Seoul is a bustling metropolis that fuses modernity with tradition and it’s no wonder it’s the stop that people tend to spend most, if not all, of their time in when they visit South Korea. From round-the-clock shopping and 24-hour food joints to historical sites and traditional crafts, you can find everything in the city — and most of it at any time.
However, South Korea has so much more to offer than its capital. To get a full understanding of the country’s rich culture and history, as well as fill up on delicious regional cuisine, heading out of Seoul is a must. Here are three lesser-known cities that you should definitely make time for while in South Korea.
The ancient capital of Korea during the Silla kingdom (the longest period of reign in the history of Korea), the city of Gyeongju is akin to a “museum without walls”. This is because of the many historical sites scattered throughout the city. The Gyeongju Historic Area has a total of 52 designated cultural assets.
When in Gyeongju, you may come across mini humps covered in grass. These aren’t just part of Gyeongju’s landscape — they are tombs from the Silla kingdom, the final resting places of rulers of that era. One tomb is open for the public to enter. See what lies beneath in the Dareungwon Tomb Complex – the Cheonmachong. You can also see precious artifacts from that time period. Keep in mind, these are replicas – the real deal and many other historical gems can be found at the Gyeongju National Museum.
Another not-to-be-missed site is the Bulguksa Temple, one of the first sites in South Korea to get UNESCO World Heritage status. It is considered a masterpiece of Buddhist and Silla architecture. A few kilometers away lies the Seokguram Grotto, home to a three-and-a-half-meter seated Buddha statue and a treasure trove of Buddhist art. It is also a great spot for viewing sunrise.
If you like bibimbap, a Korean dish comprised mainly of vegetables and rice, Jeonju’s version of the dish is considered by many to be one of the best in the country. There’s even a bibimbap festival held there every year in October.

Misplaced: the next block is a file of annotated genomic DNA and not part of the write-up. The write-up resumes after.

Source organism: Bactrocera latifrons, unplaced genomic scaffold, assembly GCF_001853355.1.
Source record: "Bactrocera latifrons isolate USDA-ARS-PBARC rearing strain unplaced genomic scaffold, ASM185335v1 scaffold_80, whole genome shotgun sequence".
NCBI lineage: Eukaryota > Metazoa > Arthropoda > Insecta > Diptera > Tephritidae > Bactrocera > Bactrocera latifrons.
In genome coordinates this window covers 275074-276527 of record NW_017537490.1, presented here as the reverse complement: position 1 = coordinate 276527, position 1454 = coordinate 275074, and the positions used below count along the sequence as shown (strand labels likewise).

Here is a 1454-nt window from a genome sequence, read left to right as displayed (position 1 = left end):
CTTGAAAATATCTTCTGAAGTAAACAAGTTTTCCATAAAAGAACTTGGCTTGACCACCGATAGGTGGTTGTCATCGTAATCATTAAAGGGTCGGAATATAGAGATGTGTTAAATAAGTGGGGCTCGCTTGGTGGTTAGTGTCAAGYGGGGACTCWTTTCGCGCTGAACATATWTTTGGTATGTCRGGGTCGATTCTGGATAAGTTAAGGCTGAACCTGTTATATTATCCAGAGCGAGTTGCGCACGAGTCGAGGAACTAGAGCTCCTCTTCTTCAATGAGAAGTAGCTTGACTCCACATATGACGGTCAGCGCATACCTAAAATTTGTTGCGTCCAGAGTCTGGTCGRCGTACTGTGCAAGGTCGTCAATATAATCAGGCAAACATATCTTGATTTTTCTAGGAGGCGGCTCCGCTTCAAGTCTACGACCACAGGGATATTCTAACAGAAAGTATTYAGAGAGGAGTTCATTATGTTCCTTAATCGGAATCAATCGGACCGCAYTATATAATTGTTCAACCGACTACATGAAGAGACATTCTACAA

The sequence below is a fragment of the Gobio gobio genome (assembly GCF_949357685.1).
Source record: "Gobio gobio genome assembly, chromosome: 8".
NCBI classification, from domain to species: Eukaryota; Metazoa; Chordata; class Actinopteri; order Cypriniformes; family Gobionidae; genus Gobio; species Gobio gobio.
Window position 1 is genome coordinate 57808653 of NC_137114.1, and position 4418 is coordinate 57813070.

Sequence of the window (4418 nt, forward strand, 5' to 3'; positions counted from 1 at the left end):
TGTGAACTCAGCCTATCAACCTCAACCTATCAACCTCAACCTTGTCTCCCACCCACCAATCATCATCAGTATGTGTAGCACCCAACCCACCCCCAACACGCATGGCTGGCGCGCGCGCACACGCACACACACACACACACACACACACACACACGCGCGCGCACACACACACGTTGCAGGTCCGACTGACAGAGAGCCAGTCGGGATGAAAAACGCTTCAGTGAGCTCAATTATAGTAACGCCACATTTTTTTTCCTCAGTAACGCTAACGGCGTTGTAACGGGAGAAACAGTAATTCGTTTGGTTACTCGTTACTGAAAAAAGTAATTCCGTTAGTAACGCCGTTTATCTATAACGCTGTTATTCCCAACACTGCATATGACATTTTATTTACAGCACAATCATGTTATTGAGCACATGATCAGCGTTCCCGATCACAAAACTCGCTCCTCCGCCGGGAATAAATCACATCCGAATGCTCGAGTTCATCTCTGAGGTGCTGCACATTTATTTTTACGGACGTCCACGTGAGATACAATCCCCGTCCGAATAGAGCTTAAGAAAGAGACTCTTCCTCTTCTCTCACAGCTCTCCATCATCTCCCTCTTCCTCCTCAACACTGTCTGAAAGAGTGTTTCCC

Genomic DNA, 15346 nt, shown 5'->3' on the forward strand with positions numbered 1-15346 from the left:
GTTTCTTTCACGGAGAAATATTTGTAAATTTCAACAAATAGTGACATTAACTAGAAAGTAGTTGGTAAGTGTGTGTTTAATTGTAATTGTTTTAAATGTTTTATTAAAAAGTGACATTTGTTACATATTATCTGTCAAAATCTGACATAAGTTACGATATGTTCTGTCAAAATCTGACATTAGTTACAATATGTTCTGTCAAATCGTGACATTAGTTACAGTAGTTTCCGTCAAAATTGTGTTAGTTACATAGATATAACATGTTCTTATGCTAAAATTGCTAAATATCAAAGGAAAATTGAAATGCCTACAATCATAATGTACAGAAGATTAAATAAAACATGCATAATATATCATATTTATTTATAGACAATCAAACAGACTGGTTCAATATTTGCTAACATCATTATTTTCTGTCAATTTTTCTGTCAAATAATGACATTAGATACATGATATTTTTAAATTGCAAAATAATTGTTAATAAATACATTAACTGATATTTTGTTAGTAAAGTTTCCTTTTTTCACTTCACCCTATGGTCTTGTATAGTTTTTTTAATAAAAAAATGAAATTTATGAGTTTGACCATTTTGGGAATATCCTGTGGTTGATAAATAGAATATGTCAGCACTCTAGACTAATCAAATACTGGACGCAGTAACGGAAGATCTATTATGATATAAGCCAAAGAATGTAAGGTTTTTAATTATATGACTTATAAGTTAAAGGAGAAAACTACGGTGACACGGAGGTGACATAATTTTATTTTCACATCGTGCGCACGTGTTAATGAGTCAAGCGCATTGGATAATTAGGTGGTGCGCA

The town is also known for its makegeolli, a Korean fermented rice liquor – it produces one of the three most well-known varieties of the drink in the country. If you have the time and the stomach space, definitely partake in the Jeonju hanjeongsik, a meal fit for royalty with over 30 dishes.
You cannot leave the city without strolling through the Jeonju Hanok Village, where many traditional structures have been preserved. Other than admiring the beautiful structures, you can also participate in hands-on cultural activities such as fan-making and brewing your own bottle of liquor. You can also spend the night in one of the hanoks and experience traditional Korean living.
For a souvenir, grab a roll or two of hanji paper. This traditional paper is made from the bark of mulberry trees and more information about it can be uncovered at Jeonju Hanji Museum, along with the tools used in traditional paper making.
Visit this quiet naval city in spring during cherry blossom season and Jinhae is filled to the brim with visitors flocking here to admire the pale pink flowers.
Cherry blossom trees cover every part of Jinhae, from the city’s sidewalks to the mountains. And when the wind blows through, a rainfall of pastel pink petals come billowing down, a perfect photo opportunity.
The town is also home to two of the most beautiful spots in South Korea. The tracks on either side of Gyeonghwa station are filled with cherry blossom trees, forming a cherry blossom tunnel of sorts and every time a train passes through, the gust from the movement causes multiple petals to flutter down, forming a picture-perfect scene.
Similarly, the Yeojwa stream, which is also lined with cherry blossom trees, is a must-see (and must-photograph). The pale pink rows are contrasted with bright yellow rapeseed flowers, framing the stream beautifully. Go towards the evening to see the sunset and the stream lit up.
The Jinhae Gunhangje Festival is held annually to showcase the cherry blossoms alongside music, performances, dancing and streets of delicious local delights, including some inspired and made with the cherry blossom flower.Search for flights to South Korea
What’s your favourite place to visit in South Korea? Share with us in the comments.
Main image: istockphoto/pitr134